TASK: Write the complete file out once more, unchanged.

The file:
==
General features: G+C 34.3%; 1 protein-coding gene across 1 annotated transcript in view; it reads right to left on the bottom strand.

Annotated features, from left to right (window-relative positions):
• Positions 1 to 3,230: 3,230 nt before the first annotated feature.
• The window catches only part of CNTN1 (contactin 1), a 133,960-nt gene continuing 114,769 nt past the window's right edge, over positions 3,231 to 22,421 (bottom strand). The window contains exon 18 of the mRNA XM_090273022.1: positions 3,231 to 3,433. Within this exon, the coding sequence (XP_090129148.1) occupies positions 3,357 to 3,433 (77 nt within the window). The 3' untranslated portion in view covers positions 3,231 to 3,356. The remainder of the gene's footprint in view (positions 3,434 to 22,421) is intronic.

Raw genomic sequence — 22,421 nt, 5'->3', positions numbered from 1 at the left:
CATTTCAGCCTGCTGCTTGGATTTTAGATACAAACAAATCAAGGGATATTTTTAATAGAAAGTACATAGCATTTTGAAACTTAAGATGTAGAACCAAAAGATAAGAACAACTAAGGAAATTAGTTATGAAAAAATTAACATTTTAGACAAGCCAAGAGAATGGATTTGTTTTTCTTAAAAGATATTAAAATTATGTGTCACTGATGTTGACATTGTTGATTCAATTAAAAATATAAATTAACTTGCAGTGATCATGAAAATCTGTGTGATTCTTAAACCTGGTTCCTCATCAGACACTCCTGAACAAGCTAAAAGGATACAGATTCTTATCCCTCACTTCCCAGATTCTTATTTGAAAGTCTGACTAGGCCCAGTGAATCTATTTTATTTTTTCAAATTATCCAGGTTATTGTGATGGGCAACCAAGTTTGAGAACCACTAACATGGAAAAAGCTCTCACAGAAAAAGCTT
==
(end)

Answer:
General features: G+C 34.3%; 1 protein-coding gene across 1 annotated transcript in view; it reads right to left on the bottom strand.

Annotated features, from left to right (window-relative positions):
• Positions 1 to 3,230: 3,230 nt before the first annotated feature.
• The window catches only part of CNTN1 (contactin 1), a 133,960-nt gene continuing 114,769 nt past the window's right edge, over positions 3,231 to 22,421 (bottom strand). The window contains exon 18 of the mRNA XM_090273022.1: positions 3,231 to 3,433. Within this exon, the coding sequence (XP_090129148.1) occupies positions 3,357 to 3,433 (77 nt within the window). The 3' untranslated portion in view covers positions 3,231 to 3,356. The remainder of the gene's footprint in view (positions 3,434 to 22,421) is intronic.

Raw genomic sequence — 22,421 nt, 5'->3', positions numbered from 1 at the left:
CATTTCAGCCTGCTGCTTGGATTTTAGATACAAACAAATCAAGGGATATTTTTAATAGAAAGTACATAGCATTTTGAAACTTAAGATGTAGAACCAAAAGATAAGAACAACTAAGGAAATTAGTTATGAAAAAATTAACATTTTAGACAAGCCAAGAGAATGGATTTGTTTTTCTTAAAAGATATTAAAATTATGTGTCACTGATGTTGACATTGTTGATTCAATTAAAAATATAAATTAACTTGCAGTGATCATGAAAATCTGTGTGATTCTTAAACCTGGTTCCTCATCAGACACTCCTGAACAAGCTAAAAGGATACAGATTCTTATCCCTCACTTCCCAGATTCTTATTTGAAAGTCTGACTAGGCCCAGTGAATCTATTTTATTTTTTCAAATTATCCAGGTTATTGTGATGGGCAACCAAGTTTGAGAACCACTAACATGGAAAAAGCTCTCACAGAAAAAGCTT